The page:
William Franklin Swaim passed his boyhood and youth in assisting his father on the home farm, his education being secured partly in the district schools, which he attended for about sixty days each winter, but principally under his father. The older man's preceptorship advanced the youth so rapidly that while still in his minority he secured a license to teach, although his work in the schoolroom w as interrupted by the war. In December, 1863, he laid aside the cap and gown to take up the musket, enlisting in Company D, One Hundred and Thirtieth Regiment, Indiana Volunteer Infantry, and remained at Kokomo until the ensuing March, when it was ordered to join Sherman's army in Georgia. This regiment was assigned to the, Second Brigade, First Division, Twenty-third Army Corps, under General Schofield, being the flanking corps during the celebrated Atlanta campaign, and as such participated in many of the stirring scenes which marked that eventful service during the great War of the Rebellion. On July 22, 1864, while engaged before Atlanta, Mr. Swaim was taken sick, which necessitated his removal from the front to the field hospital, and later the character of his indisposition made it imperative to remove him to Knoxville, where better treatment could be obtained. On September 20, 1864, he left the hospital upon furlough and until the December following recuperated his strength under the care of relatives and friends at home. Rejoining his regiment at Nashville, he took part in the bloody battle at that place, after which he accompanied his command in pursuit of General Hood to the Tennessee river. Later, his regiment embarked on the Tennessee and made its way down that river and up the Ohio to Cincinnati, where it took train for the, national capital. After spending a month in Washington the command proceeded by water from Alexandria to North Carolina, landing at the mouth of Cape Fear river, from whence it was ordered to Forts Anderson and Beaufort. After a short stay at the latter place, an order came to proceed to Newbern, North Carolina, from which place the regiment, with others, made a long and tiresome march across cypress swamps and badly broken country to Goldsboro, taking part in the battle of Kingston on the way. Joining Sherman, they went to Raleigh, thence to Greensboro, and there Mr. Swaim witnessed the surrender of General Johnson, an event which broke the backbone of the Confederacy in that part of the South. For some time thereafter the regiment did guard duty at Charlotte, North Carolina and in August, 1865, a part of the regiment was ordered to Lincolnton, where it remained until November following. In September, 1865, Mr. Swaim was detailed to serve as clerk to the captain of his company, who was inspector general of the District of West-North Carolina, in which capacity he continued until mustered out of the service at Charlotte, North Carolina, December 2, 1865. Eleven days later he was honorably discharged at Indianapolis, Indiana, after which he returned to his home and once more took up the peaceful pursuits of civil life.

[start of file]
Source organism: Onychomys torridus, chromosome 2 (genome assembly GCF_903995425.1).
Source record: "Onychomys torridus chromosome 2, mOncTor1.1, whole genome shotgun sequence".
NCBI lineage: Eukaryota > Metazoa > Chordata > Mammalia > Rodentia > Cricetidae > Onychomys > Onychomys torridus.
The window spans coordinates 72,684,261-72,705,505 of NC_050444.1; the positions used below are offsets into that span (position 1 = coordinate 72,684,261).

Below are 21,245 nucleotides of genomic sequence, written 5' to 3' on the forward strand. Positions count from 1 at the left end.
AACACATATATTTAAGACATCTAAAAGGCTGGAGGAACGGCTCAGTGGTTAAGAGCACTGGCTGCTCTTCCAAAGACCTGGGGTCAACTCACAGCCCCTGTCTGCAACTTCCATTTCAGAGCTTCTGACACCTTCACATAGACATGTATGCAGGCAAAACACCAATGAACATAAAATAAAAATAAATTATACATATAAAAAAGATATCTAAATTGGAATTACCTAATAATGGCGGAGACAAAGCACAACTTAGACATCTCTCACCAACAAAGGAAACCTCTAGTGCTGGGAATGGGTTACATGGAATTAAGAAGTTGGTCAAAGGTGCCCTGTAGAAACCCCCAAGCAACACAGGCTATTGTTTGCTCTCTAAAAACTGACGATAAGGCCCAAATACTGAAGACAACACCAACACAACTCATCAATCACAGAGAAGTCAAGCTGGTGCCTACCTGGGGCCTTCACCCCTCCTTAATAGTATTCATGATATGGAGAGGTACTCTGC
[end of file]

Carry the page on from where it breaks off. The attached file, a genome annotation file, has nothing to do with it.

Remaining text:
Mr. Swaim operated his father's farm during the two years that followed his leaving the army, and then embarked upon a career of his own by the purchase of eighty acres of good land. He continued to be engaged in agricultural pursuits from 1868 to 1881, and at intervals also worked at the carpenter's trade. Upon disposing of his farming interests, he moved to Warren, and there, in partnership with his brother-in-law, Franklin Shaffer, he operated a planing mill for a period of four years. Subsequently he left this business to take up teaming and also interested himself in various other lines of endeavor. In 1889 he was elected a member of the board of trustees of Warren, and three years later had the honor of being chosen town treasurer, the duties of which position he discharged conscientiously and faithfully for two terms. In May, 1894, Mr. Swaim became the Republican nominee for county auditor, to which office he was elected after a strenuous campaign, with the handsome majority of 403 votes. As in his army life, in his official career Mr. Swaim showed himself true to every duty reposed in him, and through his courtesy won friends throughout the county. Although he retired from the activities of life upon the expiration of his official career, he has continued to look after his business interests, in the management of which he has shown keen discernment, foresight and acumen.